On a late night during the 2006 Alaska gubernatorial campaign, Democratic former Gov. Tony Knowles and Republican-turned-independent candidate Andrew Halcro found themselves sitting next to each other in an exit row on an Alaska Airlines flight back to Anchorage following a debate in Fairbanks.The 2006 gubernatorial debates were covered by The NY Times and Christian Science Monitor during the 2008 presidential campaign. The Times wrote:
Halcro and Knowles had a friendly relationship, which was cultivated in part by both men's shared sense of exasperation over their inability to put a chink in the invisible armor that seemed to shield their Republican opponent, the former mayor of Wasilla, Sarah Palin.
While the two men were making small talk on the flight, Halcro, who ended up finishing third in the race, asked Knowles what was the most surprising indicator he found in his campaign's internal polling.
According to Halcro, Knowles replied that he was most astonished by how well Palin performed among well-educated women, and, perhaps more importantly, with moderate to liberal women.
"But that time has passed," Halcro told RealClearPolitics. ...
... Halcro, who has remained one of the most vocal Palin critics in Alaska, said that he did not prepare any differently in debating Palin simply because she was a woman and insisted that her record as governor of raising taxes on the oil industry and implementing a gas pipeline deal that has uncertain prospects for success will overshadow any built-in advantage she might have among women.
"I think she's going to get treated like one of the boys," Halcro said. "The debates are one thing, but I think you have to portray her as just simply unqualified." ...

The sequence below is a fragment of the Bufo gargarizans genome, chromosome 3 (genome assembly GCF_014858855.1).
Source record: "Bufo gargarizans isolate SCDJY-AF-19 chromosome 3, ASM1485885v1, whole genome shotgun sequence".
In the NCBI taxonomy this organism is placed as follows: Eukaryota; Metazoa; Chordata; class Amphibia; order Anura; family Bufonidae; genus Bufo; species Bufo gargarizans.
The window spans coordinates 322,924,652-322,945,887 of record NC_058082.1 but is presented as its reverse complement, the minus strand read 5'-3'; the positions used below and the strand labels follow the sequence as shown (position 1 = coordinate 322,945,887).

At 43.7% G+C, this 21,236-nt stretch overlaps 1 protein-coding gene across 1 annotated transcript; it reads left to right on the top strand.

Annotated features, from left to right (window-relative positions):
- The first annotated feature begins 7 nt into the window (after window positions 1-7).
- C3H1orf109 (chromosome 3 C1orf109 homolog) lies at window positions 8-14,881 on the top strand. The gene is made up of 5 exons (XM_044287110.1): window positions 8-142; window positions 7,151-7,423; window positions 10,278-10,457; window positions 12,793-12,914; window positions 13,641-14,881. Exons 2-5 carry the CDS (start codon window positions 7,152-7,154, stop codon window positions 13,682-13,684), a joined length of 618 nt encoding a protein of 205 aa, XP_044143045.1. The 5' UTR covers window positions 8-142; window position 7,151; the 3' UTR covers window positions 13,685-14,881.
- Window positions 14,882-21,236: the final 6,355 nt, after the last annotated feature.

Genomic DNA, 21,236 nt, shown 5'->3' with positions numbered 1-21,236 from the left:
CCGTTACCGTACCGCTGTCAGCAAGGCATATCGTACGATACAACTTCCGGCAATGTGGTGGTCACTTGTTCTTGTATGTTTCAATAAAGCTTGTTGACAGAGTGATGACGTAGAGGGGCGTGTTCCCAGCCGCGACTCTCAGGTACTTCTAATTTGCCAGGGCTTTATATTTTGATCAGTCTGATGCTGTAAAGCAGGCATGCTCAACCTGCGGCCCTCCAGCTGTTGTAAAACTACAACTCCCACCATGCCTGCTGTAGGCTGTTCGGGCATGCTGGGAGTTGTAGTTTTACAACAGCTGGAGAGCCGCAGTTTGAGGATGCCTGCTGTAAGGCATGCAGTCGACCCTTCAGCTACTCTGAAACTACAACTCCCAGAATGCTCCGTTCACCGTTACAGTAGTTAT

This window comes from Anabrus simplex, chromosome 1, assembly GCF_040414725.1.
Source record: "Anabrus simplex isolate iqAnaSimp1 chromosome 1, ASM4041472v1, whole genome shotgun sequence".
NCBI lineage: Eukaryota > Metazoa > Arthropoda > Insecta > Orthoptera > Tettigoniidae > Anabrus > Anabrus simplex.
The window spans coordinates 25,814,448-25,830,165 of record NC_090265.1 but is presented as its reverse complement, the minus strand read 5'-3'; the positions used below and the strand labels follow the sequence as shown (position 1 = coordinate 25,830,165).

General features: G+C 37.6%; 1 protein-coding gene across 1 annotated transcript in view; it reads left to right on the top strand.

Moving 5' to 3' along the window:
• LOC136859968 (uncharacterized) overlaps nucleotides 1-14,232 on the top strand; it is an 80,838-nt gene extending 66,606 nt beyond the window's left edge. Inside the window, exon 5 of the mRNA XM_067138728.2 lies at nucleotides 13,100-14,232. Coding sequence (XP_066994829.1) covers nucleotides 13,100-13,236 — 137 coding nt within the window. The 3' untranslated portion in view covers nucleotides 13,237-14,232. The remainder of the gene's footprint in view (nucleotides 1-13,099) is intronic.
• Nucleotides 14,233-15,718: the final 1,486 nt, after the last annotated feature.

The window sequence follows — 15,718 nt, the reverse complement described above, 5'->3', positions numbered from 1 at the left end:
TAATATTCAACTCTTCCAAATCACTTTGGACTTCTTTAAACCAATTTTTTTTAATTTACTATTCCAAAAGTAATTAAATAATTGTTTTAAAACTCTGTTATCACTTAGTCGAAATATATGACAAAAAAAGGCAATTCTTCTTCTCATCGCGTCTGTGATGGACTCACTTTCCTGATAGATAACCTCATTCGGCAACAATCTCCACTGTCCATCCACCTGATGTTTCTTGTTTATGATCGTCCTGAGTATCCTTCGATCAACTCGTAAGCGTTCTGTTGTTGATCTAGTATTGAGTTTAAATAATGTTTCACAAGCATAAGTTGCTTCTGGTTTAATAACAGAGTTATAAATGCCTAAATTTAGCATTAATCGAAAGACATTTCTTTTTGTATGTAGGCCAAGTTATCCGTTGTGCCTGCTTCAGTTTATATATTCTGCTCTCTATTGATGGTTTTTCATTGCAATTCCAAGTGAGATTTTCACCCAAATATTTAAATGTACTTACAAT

... Her [Palin's] debating style was rarely confrontational, and she appeared confident. In contrast to today, when she seems unversed on several important issues, she demonstrated fluency on certain subjects, particularly oil and gas development.And the Christian Science Monitor's article, written by Halcro:
But just as she does now, Ms. Palin often spoke in generalities and showed scant aptitude for developing arguments beyond a talking point or two. Her sentences were distinguished by their repetition of words, by the use of the phrase “here in Alaska” and for gaps. On paper, her sentences would have been difficult to diagram.
John Bitney, the policy director for her campaign for governor and the main person who helped prepare her for debates, said her repetition of words was “her way of running down the clock as her mind searches for where she wants to go.” ...
When he faces off against Sarah Palin Thursday night, Joe Biden will have his hands full.What to do? Don't panic. It's likely that there will be many debates during the Republican primaries. There will be several governors running for the nomination. Their records will be compared and discussed at the debates. What will Republican primary voters think when they find out that "Governor" Palin's record as governor isn't what she has since said and written she did as governor? Many Republican voters will ask, "Was Sarah Palin really Governor of Alaska?"
I should know. I've debated Governor Palin more than two dozen times. And she's a master, not of facts, figures, or insightful policy recommendations, but at the fine art of the nonanswer, the glittering generality. Against such charms there is little Senator Biden, or anyone, can do. ...
Our post, "The Story is in The Story" may be a starting point for examining Palin's record as governor and the discrepancies between her record and what she has written on Facebook about her record.
You can read about Biden's strategy for the 2008 VP debate in Game Change. The story begins on page 405, and you can use Amazon's Look Inside! feature to read it, if you have an Amazon account. Search for far-off Delaware.